In 2008, O.J. Simpson was sentenced to 33 years in prison for charges of robbery and kidnapping after he and two associates went to steal back some of his sports memorabilia from men in Las Vegas. On Thursday, Simpson came up for parole after serving nine years in prison in Lovelock, Nevada and was granted his release at the age of 70.
The parole board noted Simpson’s good behavior and lack of prior convictions — which, of course, includes his acquittal from his famed double-murder case from 2004 — as reasons for giving him consideration for release. The biggest question asked of Simpson was about what happened on the day he went to retrieve the memorabilia and what happened to lead to those he was taking his property back from to claim they were afraid for their lives.
Simpson recounted the day, which he’s undoubtedly run back in his mind plenty of times while in prison, and took the parole board step-by-step through his decision-making process that led to him bringing armed security with him. The entire thing was surreal, but Simpson’s claim that he’s never been accused of pulling a weapon on anybody, in an effort to convince the board that he wasn’t a threat outside prison, was especially eye-raising.
“In any event, I’m no danger to pull a gun on anybody [chuckles],” Simpson said. “I never have in my life. I’ve never been accused of it in my life. Nobody’s ever accused me of pulling any weapon on them.”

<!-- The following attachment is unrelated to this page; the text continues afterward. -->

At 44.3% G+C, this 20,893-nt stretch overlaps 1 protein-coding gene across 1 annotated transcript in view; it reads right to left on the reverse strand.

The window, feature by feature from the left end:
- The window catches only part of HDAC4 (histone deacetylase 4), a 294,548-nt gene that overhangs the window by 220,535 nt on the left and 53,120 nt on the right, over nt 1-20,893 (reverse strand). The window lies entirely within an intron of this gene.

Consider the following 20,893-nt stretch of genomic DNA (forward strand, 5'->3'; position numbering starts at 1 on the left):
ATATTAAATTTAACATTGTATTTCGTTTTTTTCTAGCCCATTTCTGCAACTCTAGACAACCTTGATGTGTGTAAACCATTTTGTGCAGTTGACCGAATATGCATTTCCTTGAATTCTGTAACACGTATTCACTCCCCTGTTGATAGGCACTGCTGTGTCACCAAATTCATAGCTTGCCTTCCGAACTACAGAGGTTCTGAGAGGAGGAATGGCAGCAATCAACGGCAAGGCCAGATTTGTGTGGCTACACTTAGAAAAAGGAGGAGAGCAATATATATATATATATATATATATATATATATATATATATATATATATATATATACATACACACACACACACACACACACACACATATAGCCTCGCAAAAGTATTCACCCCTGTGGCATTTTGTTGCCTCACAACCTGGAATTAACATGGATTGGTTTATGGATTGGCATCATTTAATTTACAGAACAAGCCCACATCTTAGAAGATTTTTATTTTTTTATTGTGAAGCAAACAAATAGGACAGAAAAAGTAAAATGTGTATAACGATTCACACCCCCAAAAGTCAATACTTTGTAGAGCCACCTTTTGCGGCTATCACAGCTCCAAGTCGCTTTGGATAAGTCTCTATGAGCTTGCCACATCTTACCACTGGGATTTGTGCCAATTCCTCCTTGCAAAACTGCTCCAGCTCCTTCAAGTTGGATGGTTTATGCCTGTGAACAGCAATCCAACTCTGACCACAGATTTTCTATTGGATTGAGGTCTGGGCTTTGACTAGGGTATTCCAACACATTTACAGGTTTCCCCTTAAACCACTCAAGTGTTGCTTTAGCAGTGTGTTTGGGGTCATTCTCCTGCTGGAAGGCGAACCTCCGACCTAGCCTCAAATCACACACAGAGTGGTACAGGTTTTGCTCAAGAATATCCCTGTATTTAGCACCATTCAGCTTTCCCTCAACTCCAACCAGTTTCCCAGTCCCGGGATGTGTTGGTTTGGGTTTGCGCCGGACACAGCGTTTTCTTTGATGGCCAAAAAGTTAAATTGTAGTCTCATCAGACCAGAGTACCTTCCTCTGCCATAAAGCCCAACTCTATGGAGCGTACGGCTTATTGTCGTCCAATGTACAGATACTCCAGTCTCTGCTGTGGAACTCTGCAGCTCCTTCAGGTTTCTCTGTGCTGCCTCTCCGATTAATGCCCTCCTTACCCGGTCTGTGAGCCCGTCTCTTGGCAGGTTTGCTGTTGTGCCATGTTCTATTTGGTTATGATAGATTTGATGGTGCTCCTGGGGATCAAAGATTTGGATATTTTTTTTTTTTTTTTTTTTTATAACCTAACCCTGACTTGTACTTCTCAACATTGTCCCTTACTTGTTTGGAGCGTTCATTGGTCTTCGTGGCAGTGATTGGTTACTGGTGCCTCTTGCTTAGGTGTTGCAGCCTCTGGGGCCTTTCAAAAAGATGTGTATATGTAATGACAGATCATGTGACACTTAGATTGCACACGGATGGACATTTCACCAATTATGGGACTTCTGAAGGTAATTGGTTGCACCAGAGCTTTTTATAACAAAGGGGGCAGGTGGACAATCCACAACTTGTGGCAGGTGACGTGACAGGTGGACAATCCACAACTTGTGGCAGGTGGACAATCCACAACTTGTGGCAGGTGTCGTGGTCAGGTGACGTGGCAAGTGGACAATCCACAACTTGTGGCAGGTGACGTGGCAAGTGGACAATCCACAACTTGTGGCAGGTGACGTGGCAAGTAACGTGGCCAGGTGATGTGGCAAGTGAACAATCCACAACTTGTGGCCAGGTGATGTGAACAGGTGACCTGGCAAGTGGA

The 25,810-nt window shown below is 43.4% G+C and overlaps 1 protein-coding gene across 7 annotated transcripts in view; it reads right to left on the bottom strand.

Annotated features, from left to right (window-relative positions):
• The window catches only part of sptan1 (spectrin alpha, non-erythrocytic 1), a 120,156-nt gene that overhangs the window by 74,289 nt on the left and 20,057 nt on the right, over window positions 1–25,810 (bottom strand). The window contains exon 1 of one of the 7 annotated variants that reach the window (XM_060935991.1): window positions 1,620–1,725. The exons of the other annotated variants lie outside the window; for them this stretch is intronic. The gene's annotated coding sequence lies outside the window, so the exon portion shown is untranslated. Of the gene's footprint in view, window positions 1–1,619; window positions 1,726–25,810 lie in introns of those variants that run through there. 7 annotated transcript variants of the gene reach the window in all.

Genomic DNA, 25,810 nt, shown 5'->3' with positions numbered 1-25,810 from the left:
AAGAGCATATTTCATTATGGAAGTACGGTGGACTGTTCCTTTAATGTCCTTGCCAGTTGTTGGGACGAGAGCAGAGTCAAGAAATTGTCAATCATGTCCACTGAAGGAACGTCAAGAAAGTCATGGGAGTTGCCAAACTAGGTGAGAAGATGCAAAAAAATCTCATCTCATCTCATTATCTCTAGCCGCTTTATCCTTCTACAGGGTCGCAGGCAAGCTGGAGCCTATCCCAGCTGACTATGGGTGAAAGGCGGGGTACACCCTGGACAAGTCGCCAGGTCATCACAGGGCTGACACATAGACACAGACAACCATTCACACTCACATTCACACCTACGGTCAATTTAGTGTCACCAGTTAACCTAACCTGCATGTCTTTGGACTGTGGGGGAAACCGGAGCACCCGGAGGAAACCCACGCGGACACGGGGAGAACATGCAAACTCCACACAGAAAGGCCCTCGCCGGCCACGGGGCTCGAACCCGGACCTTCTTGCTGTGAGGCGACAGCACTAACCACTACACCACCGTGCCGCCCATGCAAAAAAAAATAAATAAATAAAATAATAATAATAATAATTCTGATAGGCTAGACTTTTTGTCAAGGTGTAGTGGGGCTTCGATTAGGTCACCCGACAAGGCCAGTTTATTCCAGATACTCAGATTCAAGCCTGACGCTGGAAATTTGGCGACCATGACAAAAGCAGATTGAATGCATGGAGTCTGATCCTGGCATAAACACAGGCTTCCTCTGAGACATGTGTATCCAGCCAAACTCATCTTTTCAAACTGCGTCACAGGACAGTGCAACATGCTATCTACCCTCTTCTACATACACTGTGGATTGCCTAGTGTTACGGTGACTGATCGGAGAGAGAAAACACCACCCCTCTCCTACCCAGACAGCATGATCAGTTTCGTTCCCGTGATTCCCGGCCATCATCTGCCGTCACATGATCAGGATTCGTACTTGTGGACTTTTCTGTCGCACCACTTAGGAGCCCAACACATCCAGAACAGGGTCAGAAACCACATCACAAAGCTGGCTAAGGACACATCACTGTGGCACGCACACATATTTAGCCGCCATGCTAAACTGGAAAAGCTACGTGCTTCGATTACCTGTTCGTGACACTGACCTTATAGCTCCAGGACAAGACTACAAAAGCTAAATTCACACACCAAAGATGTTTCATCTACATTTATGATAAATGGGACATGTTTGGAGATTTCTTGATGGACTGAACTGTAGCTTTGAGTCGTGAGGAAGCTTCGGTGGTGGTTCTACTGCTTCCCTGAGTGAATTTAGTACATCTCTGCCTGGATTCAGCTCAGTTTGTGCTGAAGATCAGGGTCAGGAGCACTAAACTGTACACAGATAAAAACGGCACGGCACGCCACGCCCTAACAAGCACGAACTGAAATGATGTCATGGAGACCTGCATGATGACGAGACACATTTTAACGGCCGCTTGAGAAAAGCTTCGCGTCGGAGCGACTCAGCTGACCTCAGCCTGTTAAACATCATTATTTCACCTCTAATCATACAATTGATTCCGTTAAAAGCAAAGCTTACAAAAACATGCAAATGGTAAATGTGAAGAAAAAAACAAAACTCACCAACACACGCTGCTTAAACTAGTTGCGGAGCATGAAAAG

He doubled down on his living of a clean life with a statement later about the general lack of conflict he’s been involved in throughout his life.
Simpson denied any issues of alcohol or substance abuse in his past as well, as he spent the entirety of his hearing attempting to proclaim his general goodness to the parole board. The parole board noted after Simpson’s testimony that, despite letters from the public asking for them to consider the 1995 acquittal and subsequent civil suit, that would not factor into their decision. After noting that, Simpson said, “thank you.”
The parole board then explained the conditions of parole to Simpson, should he be granted release.
The board also noted that, despite the 33-year sentence, Simpson’s final release from jail, should he not be granted parole this year, would be 2022. Simpson, if granted parole after his hearing, could be released as early as October of this year.
You can watch a live feed of the proceedings below.